This weekend has been rich in experiences, both for me and for my dog (who is a puppy). As the weather finally improved, we met many more dogs at the park.

Experience 1
My dog was unleashed. I spotted another dog on the other side of the park that I had to cross and I put my dog back on leash. The other was unleashed. I came closer to the owner and I asked if I could let my dog approach his dog (the other dog was an adult and was not showing obvious fear or anger at that point). The guy said I should not and even asked me to move quickly as his "dog doesn't like other dogs". Apart from the fact that this doesn't make sense as he should then be the one putting his dog on leash, do you think we should not at least start approaching, and back off in case one of the dogs show signs of fear?

Experience 2
My dog and the other dog were leashed. My dog is always excited when he sees other dogs but then usually calms down when given the possibility to sniff the other dog (I think this is normal behaviour, especially with a young dog). There was a third dog around. I let him sniff him and at that point both owners could conclude that my dog should be OK. I then asked the other owner if I could approach, but the answer was, "no, they're on leash so they could get hurt". I don't think the leash is a real problem here: if they meet in a friendly manner, that's no problem; if they start fighting the leash could be of great help. Of course I agree that we should not let dogs play and get too excited when on leash as it could hurt their legs.

My question is should we have allowed the dogs to sniff and greet each other?

This has the potential to be opinion based, so I'm looking for evidence that one or the other would be better for the dogs.


2 Answers 2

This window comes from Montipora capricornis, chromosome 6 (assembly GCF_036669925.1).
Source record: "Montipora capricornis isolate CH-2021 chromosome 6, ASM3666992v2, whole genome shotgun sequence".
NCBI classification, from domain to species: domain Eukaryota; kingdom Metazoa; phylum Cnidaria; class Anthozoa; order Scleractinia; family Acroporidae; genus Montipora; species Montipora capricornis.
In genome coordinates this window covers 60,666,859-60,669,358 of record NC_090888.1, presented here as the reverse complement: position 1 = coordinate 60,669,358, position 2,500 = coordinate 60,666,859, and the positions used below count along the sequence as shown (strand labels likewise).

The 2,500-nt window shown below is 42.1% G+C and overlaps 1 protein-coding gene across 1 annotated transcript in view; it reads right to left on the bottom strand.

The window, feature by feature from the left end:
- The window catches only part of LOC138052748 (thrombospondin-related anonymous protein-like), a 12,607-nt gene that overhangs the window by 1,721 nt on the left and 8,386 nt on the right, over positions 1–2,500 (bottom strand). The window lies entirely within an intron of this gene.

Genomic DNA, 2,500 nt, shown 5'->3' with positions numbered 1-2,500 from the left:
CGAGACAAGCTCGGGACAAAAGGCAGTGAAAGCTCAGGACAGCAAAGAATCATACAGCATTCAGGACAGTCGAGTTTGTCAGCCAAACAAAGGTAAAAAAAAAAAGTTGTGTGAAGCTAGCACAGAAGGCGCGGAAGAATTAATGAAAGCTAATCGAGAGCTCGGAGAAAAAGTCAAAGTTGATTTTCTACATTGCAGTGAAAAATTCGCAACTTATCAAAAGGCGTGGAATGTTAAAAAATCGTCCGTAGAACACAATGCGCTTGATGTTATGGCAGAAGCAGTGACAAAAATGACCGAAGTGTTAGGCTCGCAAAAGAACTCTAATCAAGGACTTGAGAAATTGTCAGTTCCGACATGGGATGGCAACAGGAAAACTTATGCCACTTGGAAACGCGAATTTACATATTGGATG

To address your specific question first... if the owner of the other dog thinks it isn't a good idea then it definitely isn't a good idea. It is very important to have dog socialization but they must be appropriate interactions. If the owner feels uncomfortable with the situation their dog will read into that and may also become uncomfortable. When you are thinking of letting your dog meet another dog take a look at the owner. If they don't seem relaxed, if they are holding the leash tightly, or if they don't have control of their dog then skip it... this isn't the one you want to take the chance on. If both the person and the dog seem relaxed, the dog is not pulling on the end of the leash to get to you, and the person says it is OK then it could be fine.

For the leash part of the question, there are many dogs that are leash aggressive so the concern the people showed may be that their dogs have some leash issues. Just because you didn't witness it at that moment doesn't mean that the dogs are always OK. The owners may have been very carefully managing the situation and you might not have even noticed. So, if they are worried... respect that and don't try to force the meeting. I noticed that you say "if they start fighting the leash could be a great help", that makes me think that you've had a couple experiences where you had leash fights. I would really encourage you to do a little more reading and watching some video's on dog body language... usually you can see a dog fight before it happens. Sometimes it happens to quickly but that might mean you rushed the evaluation part and didn't allow for enough time to get a real read on the dogs.